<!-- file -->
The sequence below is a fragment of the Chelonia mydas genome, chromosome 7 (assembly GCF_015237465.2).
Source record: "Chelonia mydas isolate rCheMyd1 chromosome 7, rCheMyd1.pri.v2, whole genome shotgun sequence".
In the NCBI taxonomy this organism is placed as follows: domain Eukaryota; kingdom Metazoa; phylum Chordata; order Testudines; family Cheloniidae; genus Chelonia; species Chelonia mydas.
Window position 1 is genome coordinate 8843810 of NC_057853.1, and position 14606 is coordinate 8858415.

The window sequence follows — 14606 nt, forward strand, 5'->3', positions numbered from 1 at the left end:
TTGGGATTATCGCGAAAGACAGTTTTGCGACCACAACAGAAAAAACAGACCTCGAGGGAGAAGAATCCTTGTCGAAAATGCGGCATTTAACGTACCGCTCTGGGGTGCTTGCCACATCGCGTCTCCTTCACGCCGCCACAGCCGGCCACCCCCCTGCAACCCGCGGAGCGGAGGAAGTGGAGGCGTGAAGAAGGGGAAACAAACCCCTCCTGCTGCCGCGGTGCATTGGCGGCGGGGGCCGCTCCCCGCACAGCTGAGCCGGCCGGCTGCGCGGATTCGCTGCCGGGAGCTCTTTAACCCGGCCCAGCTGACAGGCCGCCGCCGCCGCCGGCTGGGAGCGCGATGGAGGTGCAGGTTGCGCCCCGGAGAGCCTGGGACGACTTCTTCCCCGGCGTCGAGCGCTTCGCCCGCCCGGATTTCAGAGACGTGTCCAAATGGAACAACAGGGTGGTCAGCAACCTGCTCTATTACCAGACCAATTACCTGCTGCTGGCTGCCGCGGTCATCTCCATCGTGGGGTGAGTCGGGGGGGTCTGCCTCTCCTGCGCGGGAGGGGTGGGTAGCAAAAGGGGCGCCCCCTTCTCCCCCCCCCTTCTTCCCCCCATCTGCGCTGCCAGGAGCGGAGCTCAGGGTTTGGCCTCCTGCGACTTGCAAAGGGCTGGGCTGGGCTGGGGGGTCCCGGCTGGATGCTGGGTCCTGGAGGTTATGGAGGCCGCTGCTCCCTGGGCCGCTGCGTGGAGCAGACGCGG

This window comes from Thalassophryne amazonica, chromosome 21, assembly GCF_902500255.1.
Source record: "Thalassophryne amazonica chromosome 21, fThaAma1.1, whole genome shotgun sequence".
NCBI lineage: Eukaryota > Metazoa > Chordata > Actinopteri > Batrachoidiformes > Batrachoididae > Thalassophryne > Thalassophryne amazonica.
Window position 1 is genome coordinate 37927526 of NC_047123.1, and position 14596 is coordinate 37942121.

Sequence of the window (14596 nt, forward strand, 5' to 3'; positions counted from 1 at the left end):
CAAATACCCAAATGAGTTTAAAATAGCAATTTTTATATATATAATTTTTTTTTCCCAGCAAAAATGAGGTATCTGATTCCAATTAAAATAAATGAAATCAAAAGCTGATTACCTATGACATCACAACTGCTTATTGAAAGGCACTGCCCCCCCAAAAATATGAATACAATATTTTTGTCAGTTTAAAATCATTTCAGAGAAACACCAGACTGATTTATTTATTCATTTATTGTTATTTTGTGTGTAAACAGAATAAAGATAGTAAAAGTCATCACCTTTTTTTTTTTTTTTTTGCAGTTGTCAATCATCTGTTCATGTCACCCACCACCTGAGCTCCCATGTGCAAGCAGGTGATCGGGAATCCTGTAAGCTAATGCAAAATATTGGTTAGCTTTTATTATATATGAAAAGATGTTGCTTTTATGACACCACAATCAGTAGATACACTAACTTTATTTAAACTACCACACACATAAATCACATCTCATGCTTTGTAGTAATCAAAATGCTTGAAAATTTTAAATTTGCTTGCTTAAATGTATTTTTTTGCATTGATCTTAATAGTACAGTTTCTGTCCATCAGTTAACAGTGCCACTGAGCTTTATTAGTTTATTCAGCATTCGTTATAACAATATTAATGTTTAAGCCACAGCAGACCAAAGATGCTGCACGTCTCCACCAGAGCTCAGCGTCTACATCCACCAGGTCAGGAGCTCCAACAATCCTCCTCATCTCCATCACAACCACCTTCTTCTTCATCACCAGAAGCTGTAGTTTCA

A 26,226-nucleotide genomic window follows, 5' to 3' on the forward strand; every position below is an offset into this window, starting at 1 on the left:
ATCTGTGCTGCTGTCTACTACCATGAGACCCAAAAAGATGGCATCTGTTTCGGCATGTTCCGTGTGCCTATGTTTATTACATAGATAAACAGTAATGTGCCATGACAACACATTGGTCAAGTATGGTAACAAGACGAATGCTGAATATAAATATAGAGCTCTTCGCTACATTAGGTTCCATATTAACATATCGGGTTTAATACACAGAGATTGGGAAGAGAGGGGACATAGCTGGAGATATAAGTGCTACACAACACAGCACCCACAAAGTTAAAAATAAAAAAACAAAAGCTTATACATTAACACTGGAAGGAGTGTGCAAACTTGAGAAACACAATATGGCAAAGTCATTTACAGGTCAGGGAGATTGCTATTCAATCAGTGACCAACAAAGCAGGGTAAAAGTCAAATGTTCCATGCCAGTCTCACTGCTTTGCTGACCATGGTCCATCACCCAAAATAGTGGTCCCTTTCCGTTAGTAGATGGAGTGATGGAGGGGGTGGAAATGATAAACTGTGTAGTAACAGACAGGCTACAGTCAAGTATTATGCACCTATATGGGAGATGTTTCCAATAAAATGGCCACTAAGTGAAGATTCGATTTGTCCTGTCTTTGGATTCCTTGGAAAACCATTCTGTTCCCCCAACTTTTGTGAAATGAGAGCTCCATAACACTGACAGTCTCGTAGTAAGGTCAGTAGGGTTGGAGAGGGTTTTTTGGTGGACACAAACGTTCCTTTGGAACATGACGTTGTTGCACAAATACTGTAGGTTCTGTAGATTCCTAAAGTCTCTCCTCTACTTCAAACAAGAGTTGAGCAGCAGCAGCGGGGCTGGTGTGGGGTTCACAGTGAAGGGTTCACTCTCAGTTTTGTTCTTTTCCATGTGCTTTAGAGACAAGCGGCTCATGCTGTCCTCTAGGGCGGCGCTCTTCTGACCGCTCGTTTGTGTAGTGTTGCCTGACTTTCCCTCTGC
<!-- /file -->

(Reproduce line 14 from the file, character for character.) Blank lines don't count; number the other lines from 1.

ATCTGTGCTGCTGTCTACTACCATGAGACCCAAAAAGATGGCATCTGTTTCGGCATGTTCCGTGTGCCTATGTTTATTACATAGATAAACAGTAATGTGCCATGACAACACATTGGTCAAGTATGGTAACAAGACGAATGCTGAATATAAATATAGAGCTCTTCGCTACATTAGGTTCCATATTAACATATCGGGTTTAATACACAGAGATTGGGAAGAGAGGGGACATAGCTGGAGATATAAGTGCTACACAACACAGCACCCACAAAGTTAAAAATAAAAAAACAAAAGCTTATACATTAACACTGGAAGGAGTGTGCAAACTTGAGAAACACAATATGGCAAAGTCATTTACAGGTCAGGGAGATTGCTATTCAATCAGTGACCAACAAAGCAGGGTAAAAGTCAAATGTTCCATGCCAGTCTCACTGCTTTGCTGACCATGGTCCATCACCCAAAATAGTGGTCCCTTTCCGTTAGTAGATGGAGTGATGGAGGGGGTGGAAATGATAAACTGTGTAGTAACAGACAGGCTACAGTCAAGTATTATGCACCTATATGGGAGATGTTTCCAATAAAATGGCCACTAAGTGAAGATTCGATTTGTCCTGTCTTTGGATTCCTTGGAAAACCATTCTGTTCCCCCAACTTTTGTGAAATGAGAGCTCCATAACACTGACAGTCTCGTAGTAAGGTCAGTAGGGTTGGAGAGGGTTTTTTGGTGGACACAAACGTTCCTTTGGAACATGACGTTGTTGCACAAATACTGTAGGTTCTGTAGATTCCTAAAGTCTCTCCTCTACTTCAAACAAGAGTTGAGCAGCAGCAGCGGGGCTGGTGTGGGGTTCACAGTGAAGGGTTCACTCTCAGTTTTGTTCTTTTCCATGTGCTTTAGAGACAAGCGGCTCATGCTGTCCTCTAGGGCGGCGCTCTTCTGACCGCTCGTTTGTGTAGTGTTGCCTGACTTTCCCTCTGC